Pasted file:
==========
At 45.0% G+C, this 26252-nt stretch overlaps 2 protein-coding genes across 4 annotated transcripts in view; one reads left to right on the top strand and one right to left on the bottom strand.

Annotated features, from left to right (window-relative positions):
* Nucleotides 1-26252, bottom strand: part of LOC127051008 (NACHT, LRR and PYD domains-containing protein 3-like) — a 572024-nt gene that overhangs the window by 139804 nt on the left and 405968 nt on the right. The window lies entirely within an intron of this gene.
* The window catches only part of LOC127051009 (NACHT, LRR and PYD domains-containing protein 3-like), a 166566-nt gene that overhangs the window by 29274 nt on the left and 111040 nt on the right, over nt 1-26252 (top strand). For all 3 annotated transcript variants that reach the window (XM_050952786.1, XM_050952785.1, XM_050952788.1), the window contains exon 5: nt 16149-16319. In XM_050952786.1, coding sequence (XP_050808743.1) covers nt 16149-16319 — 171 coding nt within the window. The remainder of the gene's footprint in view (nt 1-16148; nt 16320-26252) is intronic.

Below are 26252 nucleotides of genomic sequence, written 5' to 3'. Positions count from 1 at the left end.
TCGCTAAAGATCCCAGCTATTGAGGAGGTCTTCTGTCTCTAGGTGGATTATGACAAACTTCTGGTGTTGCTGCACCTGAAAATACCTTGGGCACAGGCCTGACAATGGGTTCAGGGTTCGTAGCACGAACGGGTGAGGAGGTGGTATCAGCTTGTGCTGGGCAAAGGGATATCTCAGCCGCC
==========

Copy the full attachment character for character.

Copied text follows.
At 45.0% G+C, this 26252-nt stretch overlaps 2 protein-coding genes across 4 annotated transcripts in view; one reads left to right on the top strand and one right to left on the bottom strand.

Annotated features, from left to right (window-relative positions):
* Nucleotides 1-26252, bottom strand: part of LOC127051008 (NACHT, LRR and PYD domains-containing protein 3-like) — a 572024-nt gene that overhangs the window by 139804 nt on the left and 405968 nt on the right. The window lies entirely within an intron of this gene.
* The window catches only part of LOC127051009 (NACHT, LRR and PYD domains-containing protein 3-like), a 166566-nt gene that overhangs the window by 29274 nt on the left and 111040 nt on the right, over nt 1-26252 (top strand). For all 3 annotated transcript variants that reach the window (XM_050952786.1, XM_050952785.1, XM_050952788.1), the window contains exon 5: nt 16149-16319. In XM_050952786.1, coding sequence (XP_050808743.1) covers nt 16149-16319 — 171 coding nt within the window. The remainder of the gene's footprint in view (nt 1-16148; nt 16320-26252) is intronic.

Below are 26252 nucleotides of genomic sequence, written 5' to 3'. Positions count from 1 at the left end.
TCGCTAAAGATCCCAGCTATTGAGGAGGTCTTCTGTCTCTAGGTGGATTATGACAAACTTCTGGTGTTGCTGCACCTGAAAATACCTTGGGCACAGGCCTGACAATGGGTTCAGGGTTCGTAGCACGAACGGGTGAGGAGGTGGTATCAGCTTGTGCTGGGCAAAGGGATATCTCAGCCGCC